In May, Reclamation reduced the amount of water it planned to release from the dam from 7.48 million acre-feet to a record low 7 million, the first such midyear cut. It moved another 500,000 acre-feet into Lake Powell from an upstream reservoir. The ongoing negotiations to cut more Colorado River use, if successful, could significantly improve conditions for Lake Powell and Lake Mead, located in Nevada and Arizona.
In late October, the Interior Department signaled it may take further unilateral action by announcing it could revise the guidelines — set in 2007 and revised in 2019 — that regulate water use from Lake Powell and Lake Mead. Interior Secretary Deb Haaland said the administration is “committed to taking prompt and decisive action necessary to protect the Colorado River System and all those who depend on it.”
Some say the gravity of the threat is enough to spur the states and federal government to make the necessary cuts in water use.
“I’m actually very optimistic that we’re not going to go below power pool,” said Arellano, the WAPA executive. “This is the number one issue for pretty much everybody in the hydropower industry.”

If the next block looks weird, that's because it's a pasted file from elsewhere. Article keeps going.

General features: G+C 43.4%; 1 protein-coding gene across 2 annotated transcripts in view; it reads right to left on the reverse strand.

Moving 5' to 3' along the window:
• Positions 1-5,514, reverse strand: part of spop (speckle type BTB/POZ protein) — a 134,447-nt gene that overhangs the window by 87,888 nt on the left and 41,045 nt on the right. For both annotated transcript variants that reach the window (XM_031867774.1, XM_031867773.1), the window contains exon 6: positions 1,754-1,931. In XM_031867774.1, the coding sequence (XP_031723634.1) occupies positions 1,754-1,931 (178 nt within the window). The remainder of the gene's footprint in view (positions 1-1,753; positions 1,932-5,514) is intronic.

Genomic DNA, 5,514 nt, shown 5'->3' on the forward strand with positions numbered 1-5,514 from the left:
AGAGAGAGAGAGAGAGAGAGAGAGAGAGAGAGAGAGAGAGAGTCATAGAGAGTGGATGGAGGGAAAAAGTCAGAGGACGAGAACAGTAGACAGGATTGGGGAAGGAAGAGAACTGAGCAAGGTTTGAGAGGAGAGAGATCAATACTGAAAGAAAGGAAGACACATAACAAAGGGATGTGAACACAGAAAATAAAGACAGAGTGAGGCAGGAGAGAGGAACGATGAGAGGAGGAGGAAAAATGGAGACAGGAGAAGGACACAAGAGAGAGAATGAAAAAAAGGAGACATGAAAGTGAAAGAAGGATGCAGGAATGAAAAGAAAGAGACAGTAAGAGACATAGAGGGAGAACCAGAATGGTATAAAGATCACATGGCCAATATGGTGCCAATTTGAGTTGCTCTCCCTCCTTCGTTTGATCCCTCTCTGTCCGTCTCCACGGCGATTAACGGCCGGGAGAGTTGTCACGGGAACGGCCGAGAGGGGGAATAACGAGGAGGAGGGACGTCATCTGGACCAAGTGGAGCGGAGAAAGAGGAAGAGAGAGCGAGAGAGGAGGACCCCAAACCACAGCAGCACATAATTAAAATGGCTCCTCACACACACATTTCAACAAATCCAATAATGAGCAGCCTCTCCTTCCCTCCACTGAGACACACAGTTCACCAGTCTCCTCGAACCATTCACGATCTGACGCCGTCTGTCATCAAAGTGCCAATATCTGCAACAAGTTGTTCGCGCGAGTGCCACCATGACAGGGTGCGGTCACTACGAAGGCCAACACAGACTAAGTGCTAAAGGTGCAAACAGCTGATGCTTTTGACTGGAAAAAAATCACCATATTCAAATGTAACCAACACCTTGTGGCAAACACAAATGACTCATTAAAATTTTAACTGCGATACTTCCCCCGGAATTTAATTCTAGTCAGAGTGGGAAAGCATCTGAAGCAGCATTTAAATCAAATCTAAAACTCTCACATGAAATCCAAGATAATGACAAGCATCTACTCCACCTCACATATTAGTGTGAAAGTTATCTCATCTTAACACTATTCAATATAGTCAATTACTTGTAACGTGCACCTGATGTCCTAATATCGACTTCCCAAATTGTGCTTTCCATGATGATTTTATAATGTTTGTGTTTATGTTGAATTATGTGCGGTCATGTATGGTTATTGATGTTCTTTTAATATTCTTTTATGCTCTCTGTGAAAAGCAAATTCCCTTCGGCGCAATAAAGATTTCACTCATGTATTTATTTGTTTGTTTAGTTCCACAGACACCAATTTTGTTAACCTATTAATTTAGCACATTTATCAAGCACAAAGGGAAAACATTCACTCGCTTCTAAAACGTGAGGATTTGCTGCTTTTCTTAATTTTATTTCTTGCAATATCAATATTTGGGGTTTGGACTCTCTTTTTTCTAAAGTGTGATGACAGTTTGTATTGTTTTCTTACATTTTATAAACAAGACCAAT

But the reservoirs remain vulnerable. The most recent five-year hydrology projection estimates the chance at reaching minimum power pool (elev. 3,490) at 10 percent next year and 30 percent in 2024, as dry La Niña conditions are expected to continue. Reclamation predicts there is zero chance of reaching dead pool (elev. 3,370) at Lake Powell over the next five years.
“If there was a line in Vegas, and I was a betting man, I think I’d probably bet we’ll go below 3,490,” said Charles Yackulic, a research statistician with USGS who is part of a team that was tasked in August to study how power pool or dead pool would impact the Colorado River.
Below that threshold, as Glen Canyon dam is able to release less and less water — the change between how much water is flowing at night or during the day would also diminish. That would lessen the “tides” that now characterize life in the Grand Canyon, water flows that fluctuate based on demand for hydropower.
Ultimately, the Colorado River would “become less like a river,” Yackulic said, “and more like an irrigation ditch.”